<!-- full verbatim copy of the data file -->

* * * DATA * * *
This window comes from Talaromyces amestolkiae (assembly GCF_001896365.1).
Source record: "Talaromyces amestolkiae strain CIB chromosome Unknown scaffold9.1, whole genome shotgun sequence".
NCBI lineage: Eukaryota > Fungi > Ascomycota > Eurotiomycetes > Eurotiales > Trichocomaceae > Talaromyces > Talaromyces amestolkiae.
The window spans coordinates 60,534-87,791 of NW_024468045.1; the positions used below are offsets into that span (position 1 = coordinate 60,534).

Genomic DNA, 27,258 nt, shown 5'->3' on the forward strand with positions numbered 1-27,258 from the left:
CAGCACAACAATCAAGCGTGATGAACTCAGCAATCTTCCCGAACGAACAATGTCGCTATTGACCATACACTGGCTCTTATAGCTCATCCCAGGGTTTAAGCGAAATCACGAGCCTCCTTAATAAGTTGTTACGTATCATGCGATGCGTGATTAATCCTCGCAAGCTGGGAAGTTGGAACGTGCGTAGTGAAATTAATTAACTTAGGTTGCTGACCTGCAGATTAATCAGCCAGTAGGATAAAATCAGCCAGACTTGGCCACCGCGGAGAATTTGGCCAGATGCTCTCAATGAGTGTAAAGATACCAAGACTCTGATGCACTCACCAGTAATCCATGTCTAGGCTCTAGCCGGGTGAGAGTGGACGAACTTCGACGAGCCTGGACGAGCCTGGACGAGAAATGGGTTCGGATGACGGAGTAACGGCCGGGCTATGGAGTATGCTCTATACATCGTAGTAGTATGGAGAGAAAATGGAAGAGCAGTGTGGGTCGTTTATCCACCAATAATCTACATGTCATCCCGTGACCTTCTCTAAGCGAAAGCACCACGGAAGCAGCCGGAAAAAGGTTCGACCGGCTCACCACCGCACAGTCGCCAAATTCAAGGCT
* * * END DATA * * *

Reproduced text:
This window comes from Talaromyces amestolkiae (assembly GCF_001896365.1).
Source record: "Talaromyces amestolkiae strain CIB chromosome Unknown scaffold9.1, whole genome shotgun sequence".
NCBI lineage: Eukaryota > Fungi > Ascomycota > Eurotiomycetes > Eurotiales > Trichocomaceae > Talaromyces > Talaromyces amestolkiae.
The window spans coordinates 60,534-87,791 of NW_024468045.1; the positions used below are offsets into that span (position 1 = coordinate 60,534).

Genomic DNA, 27,258 nt, shown 5'->3' on the forward strand with positions numbered 1-27,258 from the left:
CAGCACAACAATCAAGCGTGATGAACTCAGCAATCTTCCCGAACGAACAATGTCGCTATTGACCATACACTGGCTCTTATAGCTCATCCCAGGGTTTAAGCGAAATCACGAGCCTCCTTAATAAGTTGTTACGTATCATGCGATGCGTGATTAATCCTCGCAAGCTGGGAAGTTGGAACGTGCGTAGTGAAATTAATTAACTTAGGTTGCTGACCTGCAGATTAATCAGCCAGTAGGATAAAATCAGCCAGACTTGGCCACCGCGGAGAATTTGGCCAGATGCTCTCAATGAGTGTAAAGATACCAAGACTCTGATGCACTCACCAGTAATCCATGTCTAGGCTCTAGCCGGGTGAGAGTGGACGAACTTCGACGAGCCTGGACGAGCCTGGACGAGAAATGGGTTCGGATGACGGAGTAACGGCCGGGCTATGGAGTATGCTCTATACATCGTAGTAGTATGGAGAGAAAATGGAAGAGCAGTGTGGGTCGTTTATCCACCAATAATCTACATGTCATCCCGTGACCTTCTCTAAGCGAAAGCACCACGGAAGCAGCCGGAAAAAGGTTCGACCGGCTCACCACCGCACAGTCGCCAAATTCAAGGCT